The government’s lifeline furlough scheme is being wound down from this month, even though the end of Lockdown measures has been delayed, causing headaches for small firms still struggling to get back on their feet.
And it could spell problems for those who have secured loans given that HMRC are currently investigating 13,000 cases of potential fraud.
Official figures show around 3.4 million people are currently on furlough, with a total of 11.5 million jobs having been supported by the scheme over the course of the pandemic.
At the same time, figures from the Office for National Statistics show debit and credit card transactions fell by 5 per cent over the week to 17 June, while retail footfall also for the third week in a row at the end of a brief uplift that followed the relaxation of Covid restrictions.
All of which means bosses have difficult decisions to make between now and September when the scheme finally ends.
Martin Gurney, Partner at national accountancy firm Haines Watts says he has huge sympathy for business owners who are dreading the changes.
“Some business owners may feel that the end of furlough is an unavoidable cliff edge,” he said. “My first advice is always to plan and forecast. It can feel difficult to take a step back and plan carefully when you feel you’re up against it, which is why I’d urge business owners not to panic and to seek outside help if they can.
“There are several things that can be done to resolve cash flow shortages. If businesses have not already explored their ability to borrow, there is still a reasonable time frame to secure more funds. This may not be advisable for every business, but if owners believe the business will recover then it is an option.
“It is also worth thinking about suppliers as a funding source and reach arrangements around new payment terms that take the pressure off.
Peggy de Lange, VP of International Expansion at Fiverr criticised the government for failing to recognise that the delay to easing restrictions should have been coupled with an extension of furlough.
“This decision will only increase pressure on businesses that are already struggling,” she said. “After almost a year of uncertainty and financial struggle, freelancers and SMEs alike need to be assured that they will not be forgotten throughout the final phase of the pandemic.“
Extra checks could include looking at whether businesses are amassing debt that could never be repaid
And Pranav Sood, VP Small Business at GoCardless, said that while furlough “offered a lifeline” for businesses, “we cannot underestimate the disruption that these changes to furlough funding will cause to some small businesses.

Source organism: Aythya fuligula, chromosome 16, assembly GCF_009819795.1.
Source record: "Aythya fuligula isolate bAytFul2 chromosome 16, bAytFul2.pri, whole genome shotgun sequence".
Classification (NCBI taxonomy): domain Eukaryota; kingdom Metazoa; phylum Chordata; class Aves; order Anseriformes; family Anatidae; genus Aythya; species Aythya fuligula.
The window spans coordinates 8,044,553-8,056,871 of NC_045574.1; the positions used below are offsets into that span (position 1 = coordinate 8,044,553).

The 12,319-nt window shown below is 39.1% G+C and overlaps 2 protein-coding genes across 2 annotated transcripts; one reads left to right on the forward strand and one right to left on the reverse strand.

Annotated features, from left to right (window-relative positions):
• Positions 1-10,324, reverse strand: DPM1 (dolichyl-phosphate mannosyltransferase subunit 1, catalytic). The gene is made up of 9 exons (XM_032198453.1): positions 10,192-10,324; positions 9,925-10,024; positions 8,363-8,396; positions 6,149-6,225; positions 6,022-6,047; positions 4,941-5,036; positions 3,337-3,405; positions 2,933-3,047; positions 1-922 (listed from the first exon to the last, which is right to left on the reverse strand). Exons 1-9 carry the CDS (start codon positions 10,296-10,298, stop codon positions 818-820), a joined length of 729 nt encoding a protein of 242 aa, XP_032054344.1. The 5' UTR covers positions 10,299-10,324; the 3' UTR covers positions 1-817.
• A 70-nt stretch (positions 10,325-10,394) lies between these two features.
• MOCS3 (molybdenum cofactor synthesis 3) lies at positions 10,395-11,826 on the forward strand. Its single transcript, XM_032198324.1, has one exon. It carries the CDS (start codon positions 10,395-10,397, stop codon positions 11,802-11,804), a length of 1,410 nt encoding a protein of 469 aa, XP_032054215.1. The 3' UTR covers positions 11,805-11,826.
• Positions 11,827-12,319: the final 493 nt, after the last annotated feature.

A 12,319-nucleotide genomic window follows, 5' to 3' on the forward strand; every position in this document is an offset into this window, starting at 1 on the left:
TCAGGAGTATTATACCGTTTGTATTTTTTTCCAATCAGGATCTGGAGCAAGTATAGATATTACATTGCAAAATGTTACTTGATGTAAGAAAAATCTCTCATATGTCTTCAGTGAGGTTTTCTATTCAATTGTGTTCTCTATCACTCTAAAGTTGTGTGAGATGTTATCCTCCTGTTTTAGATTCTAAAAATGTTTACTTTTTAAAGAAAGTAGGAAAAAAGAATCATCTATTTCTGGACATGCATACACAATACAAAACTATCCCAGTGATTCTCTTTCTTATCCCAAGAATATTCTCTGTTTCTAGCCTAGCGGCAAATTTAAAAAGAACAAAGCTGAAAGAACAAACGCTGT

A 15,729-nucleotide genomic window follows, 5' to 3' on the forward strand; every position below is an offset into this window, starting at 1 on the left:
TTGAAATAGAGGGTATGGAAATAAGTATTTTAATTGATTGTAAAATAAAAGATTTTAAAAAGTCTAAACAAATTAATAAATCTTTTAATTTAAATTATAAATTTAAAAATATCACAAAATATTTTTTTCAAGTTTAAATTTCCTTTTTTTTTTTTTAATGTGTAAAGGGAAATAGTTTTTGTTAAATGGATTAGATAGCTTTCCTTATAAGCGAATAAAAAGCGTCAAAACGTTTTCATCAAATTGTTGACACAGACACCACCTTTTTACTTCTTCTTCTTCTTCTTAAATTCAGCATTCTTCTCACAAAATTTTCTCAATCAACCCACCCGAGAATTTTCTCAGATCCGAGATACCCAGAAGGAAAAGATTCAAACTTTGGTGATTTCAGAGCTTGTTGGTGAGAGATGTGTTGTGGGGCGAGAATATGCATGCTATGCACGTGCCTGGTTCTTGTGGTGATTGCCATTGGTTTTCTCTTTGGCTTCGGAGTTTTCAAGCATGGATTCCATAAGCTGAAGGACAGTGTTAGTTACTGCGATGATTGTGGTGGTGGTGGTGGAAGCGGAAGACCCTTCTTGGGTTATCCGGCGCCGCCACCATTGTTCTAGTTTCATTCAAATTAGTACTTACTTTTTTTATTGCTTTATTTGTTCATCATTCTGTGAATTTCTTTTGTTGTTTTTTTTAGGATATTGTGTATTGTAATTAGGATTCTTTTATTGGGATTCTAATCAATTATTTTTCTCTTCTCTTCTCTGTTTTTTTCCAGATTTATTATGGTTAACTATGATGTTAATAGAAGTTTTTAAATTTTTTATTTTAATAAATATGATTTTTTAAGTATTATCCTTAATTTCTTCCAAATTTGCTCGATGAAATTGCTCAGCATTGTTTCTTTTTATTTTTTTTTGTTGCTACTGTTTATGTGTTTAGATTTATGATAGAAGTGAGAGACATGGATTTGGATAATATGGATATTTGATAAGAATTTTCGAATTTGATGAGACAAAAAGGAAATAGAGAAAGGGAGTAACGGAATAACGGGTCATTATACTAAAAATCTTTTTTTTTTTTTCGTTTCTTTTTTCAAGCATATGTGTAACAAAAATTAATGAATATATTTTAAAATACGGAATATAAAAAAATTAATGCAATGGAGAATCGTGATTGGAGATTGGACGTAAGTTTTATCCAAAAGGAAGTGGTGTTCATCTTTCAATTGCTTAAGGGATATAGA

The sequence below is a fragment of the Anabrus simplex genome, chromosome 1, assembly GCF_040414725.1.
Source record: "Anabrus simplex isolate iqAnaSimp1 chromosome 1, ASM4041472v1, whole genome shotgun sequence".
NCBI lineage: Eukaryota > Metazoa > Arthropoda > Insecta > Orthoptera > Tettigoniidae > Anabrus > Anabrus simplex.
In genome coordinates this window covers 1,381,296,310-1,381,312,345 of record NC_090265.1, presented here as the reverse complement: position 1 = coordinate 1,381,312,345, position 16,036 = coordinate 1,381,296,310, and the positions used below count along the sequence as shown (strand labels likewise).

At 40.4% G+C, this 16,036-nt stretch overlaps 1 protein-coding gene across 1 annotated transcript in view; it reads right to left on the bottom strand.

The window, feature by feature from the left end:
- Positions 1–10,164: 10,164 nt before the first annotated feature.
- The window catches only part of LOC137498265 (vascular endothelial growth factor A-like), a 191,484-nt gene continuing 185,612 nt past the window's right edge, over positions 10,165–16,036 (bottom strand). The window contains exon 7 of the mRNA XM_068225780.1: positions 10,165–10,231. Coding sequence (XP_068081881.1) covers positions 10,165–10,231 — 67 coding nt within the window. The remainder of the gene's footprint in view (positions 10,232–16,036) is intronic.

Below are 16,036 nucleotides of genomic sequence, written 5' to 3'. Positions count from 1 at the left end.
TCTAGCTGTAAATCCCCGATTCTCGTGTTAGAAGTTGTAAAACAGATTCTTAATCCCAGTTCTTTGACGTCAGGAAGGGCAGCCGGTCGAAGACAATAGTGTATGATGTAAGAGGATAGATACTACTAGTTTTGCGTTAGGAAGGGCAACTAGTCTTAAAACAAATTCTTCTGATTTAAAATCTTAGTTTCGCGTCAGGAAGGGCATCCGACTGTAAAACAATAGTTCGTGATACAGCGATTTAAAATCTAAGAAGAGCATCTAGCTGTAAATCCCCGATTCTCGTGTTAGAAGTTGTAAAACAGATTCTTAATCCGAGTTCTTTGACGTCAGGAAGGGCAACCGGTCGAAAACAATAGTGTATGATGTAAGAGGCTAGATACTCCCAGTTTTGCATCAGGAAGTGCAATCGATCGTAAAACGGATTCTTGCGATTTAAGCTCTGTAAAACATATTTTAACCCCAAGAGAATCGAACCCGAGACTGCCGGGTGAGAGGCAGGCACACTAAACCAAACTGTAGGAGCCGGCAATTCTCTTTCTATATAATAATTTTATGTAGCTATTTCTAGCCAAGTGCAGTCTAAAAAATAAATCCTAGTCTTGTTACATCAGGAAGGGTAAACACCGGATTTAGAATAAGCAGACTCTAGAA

“Many have only just started to open up again after months of no income and may feel the rug is being pulled from beneath their feet too soon.”
And he advised: “As the scheme winds down from now until September, and with the Government’s Help to Grow scheme underway, SMEs should start considering how technology can help them get their finances back on track and provide the necessary support to bounce back.”
But Adam Parton, Corporate and Payroll Partner at MHA said that businesses will need a comprehensive support package that covers all sectors and warned of consequences for misuse of the scheme.
“While the furlough scheme in particular should be extended, concerns remain over potentially fraudulent use of the initiative, with HMRC confirming over 13,000 cases are currently being investigated,” he said.
“There’s no easy way to prevent possible misuse of the scheme, aside from having a more rigorous policing of the businesses that are taking this support. Extra checks could include looking at whether businesses are amassing debt that could never be repaid, whether staff that should have returned to work are remaining on furlough or whether their roles are already redundant. In the coming years business owners and managers should be conscious that their decisions could come under scrutiny and be aware that bad ones may have consequences.”
Amanda Simpson, CEO of the business service provider SVC Solutions, said the advanced notice of the changes means businesses have the opportunity to think ahead about what they might need.
“It’s vital that businesses have a strong level of HR support for all of its employees,” she said. “This can assist team members in returning to the workplace, ensuring control measures are in place so that their wellbeing is at the forefront as they transition back.
“This might include looking at a flexible working policy so that team members can be slowly re-introduced back into the office. Show yourself as a leading employer acknowledging this new world of work.”
“If you do find that your business requires extra staff members then it’s important to consider your recruitment package. Gone are the days of minimum wage: candidates are looking for competitive salaries, flexible home working policies and perks such as healthcare, gym memberships and more. The pandemic has placed high importance on employee wellness and this needs to be considered when looking to grow your team.”
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